Friday, August 05, 2011

Tax-Free Shopping Revisited

In 2006 and 2008, I wrote blog posts about Virginia's tax-free holiday for back-to-school shoppers.  The first such holiday was in August 2006, which means that this year's "celebration" is the sixth consecutive one.

Last night, I published an article about the tax-free holiday weekend on, which made the argument that the lengthy list of tax-exempt and non-exempt items is inconsistent, confusing, and needlessly complicated.  It would be better, I said, for the General Assembly to simplify the whole matter by declaring that all retail items priced at $100 or less should be tax-free during the tax-free holiday period.  (Both the 72 hour window and the $100 limit are arbitrary.  Each of those numbers could be bigger or smaller.)

The article caught the attention of Jim Hanchett, news director at CBS19 TV in Charlottesville (part of the Charlottesville Newsplex, which also includes the local Fox and ABC affiliates).  He assigned reporter Frankie Jupiter to do a story on the topic, which included an interview with me conducted at the Ix Building studios of the Newsplex.

Here's the video from tonight's 5:00 o'clock newscast:

Jupiter also interviewed a local sporting-goods store owner, and he pointed out that swimming trunks are tax-exempt, but swimming goggles are not. (I had pointed out, in my article and the interview, that dancer's clothing, like leotards and tights, is tax-exempt, but ballet and tap shoes are not.) Jupiter said he found the list of exempt and non-exempt items from a link in my article and was amazed at the complexity and inconsistency.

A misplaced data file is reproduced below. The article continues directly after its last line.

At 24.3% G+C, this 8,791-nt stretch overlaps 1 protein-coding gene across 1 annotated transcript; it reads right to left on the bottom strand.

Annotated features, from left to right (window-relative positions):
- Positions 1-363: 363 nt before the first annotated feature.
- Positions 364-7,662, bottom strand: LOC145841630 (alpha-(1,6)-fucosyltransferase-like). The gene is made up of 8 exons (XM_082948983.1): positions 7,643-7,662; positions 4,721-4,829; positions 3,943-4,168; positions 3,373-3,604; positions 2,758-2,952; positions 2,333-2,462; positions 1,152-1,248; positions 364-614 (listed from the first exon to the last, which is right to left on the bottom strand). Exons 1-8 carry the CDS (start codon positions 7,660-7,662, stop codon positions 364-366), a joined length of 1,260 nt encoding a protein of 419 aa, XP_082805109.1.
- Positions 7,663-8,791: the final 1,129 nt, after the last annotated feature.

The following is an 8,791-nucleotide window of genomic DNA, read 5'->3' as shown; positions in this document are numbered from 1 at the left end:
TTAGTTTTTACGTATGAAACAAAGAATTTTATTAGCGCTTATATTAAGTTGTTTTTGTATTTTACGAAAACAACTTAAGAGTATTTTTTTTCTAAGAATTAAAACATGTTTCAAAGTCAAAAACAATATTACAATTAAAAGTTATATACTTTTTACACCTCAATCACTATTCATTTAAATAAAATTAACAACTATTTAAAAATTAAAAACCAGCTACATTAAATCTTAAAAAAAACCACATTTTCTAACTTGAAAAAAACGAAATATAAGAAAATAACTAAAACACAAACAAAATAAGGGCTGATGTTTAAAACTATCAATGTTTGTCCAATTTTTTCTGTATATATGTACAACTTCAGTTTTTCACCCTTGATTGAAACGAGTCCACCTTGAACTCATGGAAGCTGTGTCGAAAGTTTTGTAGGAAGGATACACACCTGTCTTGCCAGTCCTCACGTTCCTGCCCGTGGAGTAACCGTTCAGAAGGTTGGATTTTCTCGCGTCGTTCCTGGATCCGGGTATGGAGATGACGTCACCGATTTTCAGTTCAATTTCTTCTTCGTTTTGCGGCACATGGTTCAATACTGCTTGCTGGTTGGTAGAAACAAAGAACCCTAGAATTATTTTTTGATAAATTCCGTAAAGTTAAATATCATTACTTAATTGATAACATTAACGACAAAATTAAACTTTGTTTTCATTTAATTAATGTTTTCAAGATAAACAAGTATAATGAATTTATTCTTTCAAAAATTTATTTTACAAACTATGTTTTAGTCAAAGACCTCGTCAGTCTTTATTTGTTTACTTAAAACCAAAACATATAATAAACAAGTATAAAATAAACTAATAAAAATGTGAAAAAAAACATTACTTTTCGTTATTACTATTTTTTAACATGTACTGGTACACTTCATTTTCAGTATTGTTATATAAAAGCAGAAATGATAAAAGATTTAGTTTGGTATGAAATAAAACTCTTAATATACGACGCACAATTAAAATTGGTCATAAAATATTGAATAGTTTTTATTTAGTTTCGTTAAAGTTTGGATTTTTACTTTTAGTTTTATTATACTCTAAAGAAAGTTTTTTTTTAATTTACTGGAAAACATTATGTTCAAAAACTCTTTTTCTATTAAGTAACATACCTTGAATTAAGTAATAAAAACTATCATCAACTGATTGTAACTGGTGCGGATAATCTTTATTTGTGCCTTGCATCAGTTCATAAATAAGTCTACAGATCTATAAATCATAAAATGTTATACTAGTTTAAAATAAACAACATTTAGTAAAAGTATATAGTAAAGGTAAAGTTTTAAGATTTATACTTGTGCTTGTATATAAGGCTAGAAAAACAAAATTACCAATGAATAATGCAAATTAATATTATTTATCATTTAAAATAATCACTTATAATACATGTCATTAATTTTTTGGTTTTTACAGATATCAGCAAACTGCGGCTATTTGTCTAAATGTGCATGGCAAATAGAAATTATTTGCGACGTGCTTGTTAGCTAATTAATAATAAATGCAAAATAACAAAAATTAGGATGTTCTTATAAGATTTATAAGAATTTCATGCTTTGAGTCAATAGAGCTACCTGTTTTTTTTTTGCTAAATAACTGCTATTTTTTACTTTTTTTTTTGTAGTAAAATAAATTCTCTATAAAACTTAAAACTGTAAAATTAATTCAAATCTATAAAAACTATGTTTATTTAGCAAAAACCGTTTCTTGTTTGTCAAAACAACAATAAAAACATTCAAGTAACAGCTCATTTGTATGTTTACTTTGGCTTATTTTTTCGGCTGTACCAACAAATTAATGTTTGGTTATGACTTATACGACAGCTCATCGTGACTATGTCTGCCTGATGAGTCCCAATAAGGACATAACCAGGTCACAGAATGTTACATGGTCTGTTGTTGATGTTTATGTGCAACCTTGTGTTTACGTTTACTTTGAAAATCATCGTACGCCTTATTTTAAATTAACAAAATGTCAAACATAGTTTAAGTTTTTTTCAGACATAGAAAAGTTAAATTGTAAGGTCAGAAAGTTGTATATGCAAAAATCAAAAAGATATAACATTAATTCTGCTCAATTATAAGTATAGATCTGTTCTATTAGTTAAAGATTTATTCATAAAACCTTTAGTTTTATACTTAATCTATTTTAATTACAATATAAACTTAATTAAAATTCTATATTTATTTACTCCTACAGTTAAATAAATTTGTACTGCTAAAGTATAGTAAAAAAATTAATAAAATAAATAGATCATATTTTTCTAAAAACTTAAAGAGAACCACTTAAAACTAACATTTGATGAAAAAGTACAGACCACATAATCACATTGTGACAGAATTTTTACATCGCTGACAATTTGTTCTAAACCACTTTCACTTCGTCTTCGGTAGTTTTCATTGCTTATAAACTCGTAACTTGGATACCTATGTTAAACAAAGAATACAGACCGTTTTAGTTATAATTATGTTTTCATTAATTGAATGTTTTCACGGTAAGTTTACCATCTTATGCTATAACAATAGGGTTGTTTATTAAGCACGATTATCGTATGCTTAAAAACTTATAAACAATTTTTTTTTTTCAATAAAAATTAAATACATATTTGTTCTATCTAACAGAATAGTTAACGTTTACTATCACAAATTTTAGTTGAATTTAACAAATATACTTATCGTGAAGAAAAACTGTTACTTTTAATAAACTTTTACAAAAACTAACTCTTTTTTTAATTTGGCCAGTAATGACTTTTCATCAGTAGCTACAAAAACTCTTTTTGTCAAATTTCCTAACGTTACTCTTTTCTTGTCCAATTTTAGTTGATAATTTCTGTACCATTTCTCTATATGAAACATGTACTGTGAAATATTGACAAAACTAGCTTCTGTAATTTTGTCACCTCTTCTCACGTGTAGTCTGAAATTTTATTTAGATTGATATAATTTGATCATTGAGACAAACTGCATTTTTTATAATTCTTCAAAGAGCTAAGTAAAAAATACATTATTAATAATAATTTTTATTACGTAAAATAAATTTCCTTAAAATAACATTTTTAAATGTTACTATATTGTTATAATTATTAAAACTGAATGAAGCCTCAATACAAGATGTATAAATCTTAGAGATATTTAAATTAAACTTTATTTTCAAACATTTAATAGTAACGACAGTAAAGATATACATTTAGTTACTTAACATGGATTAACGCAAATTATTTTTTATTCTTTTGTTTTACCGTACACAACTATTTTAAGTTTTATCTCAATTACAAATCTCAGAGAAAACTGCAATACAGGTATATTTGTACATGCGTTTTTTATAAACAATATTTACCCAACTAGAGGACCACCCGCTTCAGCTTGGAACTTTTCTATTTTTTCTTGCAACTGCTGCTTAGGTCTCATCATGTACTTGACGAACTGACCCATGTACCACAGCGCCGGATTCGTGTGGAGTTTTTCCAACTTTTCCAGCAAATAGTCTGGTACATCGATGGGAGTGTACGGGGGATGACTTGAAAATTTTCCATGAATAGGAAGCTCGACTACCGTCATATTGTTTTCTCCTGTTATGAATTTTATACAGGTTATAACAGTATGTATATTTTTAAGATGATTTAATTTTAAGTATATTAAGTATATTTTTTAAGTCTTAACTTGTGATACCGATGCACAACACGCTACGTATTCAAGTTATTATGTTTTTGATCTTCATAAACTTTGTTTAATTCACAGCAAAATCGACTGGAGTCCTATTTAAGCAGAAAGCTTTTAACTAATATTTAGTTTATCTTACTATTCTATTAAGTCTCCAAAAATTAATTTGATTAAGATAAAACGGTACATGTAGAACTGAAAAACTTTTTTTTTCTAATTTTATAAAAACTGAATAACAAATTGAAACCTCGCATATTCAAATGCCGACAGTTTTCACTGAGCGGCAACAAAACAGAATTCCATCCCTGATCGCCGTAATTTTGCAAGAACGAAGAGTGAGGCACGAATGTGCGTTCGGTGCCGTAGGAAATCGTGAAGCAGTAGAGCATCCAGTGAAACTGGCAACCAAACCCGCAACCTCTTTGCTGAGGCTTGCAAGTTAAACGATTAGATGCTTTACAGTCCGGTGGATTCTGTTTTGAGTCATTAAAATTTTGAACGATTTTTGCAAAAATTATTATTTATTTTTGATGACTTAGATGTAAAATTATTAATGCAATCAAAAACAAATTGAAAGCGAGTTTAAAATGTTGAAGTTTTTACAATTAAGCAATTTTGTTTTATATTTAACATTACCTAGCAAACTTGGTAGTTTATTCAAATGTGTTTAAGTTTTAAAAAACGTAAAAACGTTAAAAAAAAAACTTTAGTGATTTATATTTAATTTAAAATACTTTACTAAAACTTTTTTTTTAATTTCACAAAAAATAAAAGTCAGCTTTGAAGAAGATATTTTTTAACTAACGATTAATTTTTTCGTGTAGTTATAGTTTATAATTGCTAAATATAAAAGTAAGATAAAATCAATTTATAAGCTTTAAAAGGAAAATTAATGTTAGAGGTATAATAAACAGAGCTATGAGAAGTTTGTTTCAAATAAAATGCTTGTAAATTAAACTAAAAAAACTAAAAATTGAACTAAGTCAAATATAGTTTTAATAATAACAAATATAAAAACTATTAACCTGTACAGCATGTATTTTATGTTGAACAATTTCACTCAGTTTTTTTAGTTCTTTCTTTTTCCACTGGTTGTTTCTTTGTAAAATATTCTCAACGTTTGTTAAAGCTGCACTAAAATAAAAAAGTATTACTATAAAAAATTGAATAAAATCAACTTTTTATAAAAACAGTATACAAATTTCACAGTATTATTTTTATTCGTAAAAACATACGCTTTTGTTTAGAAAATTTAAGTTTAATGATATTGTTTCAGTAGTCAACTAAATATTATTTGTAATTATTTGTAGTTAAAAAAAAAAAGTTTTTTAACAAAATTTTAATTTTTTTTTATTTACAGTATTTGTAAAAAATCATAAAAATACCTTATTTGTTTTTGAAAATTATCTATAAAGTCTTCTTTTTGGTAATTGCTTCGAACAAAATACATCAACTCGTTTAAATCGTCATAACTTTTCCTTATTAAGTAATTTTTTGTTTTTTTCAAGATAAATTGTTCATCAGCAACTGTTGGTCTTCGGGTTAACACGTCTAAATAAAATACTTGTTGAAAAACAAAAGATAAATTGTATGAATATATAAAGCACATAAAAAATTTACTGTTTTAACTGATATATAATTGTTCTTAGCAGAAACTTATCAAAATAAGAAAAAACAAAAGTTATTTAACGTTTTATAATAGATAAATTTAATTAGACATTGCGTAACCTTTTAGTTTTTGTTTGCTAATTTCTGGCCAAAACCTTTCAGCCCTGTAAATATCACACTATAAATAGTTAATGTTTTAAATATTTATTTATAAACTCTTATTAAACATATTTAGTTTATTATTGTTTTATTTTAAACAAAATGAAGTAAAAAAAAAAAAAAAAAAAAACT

Some excerpts from the print version of the interview:
The first day of school is right around the corner, which means back to school shopping, and this weekend in Virginia you can do yours tax free.

But Rick Sincere, a local blogger, says the rules on what is tax free and what isn't are way too complicated.

"We have these weird combinations where an athletic supporter is tax exempted but athletic shoes with cleats are not."

* * *

"A lot of the things on the list that are tax exempt have no relation to school at all. Wedding dresses, now if you can find a wedding dress for less than $100 you deserve a lot of credit," said Sincere.

And items such as printer paper, printer ink and zip drives are not tax exempt.

"Simplify it, simplify it, simplify it."

Sincere suggests tax breaks for anything $100 or less across the board, not just school.

"Easy to understand, much easier for our retailers who have to program their computers."

My article for is headlined "Virginia’s school supplies ‘tax-free holiday’ more complicated than necessary" and can also be found through Google News.
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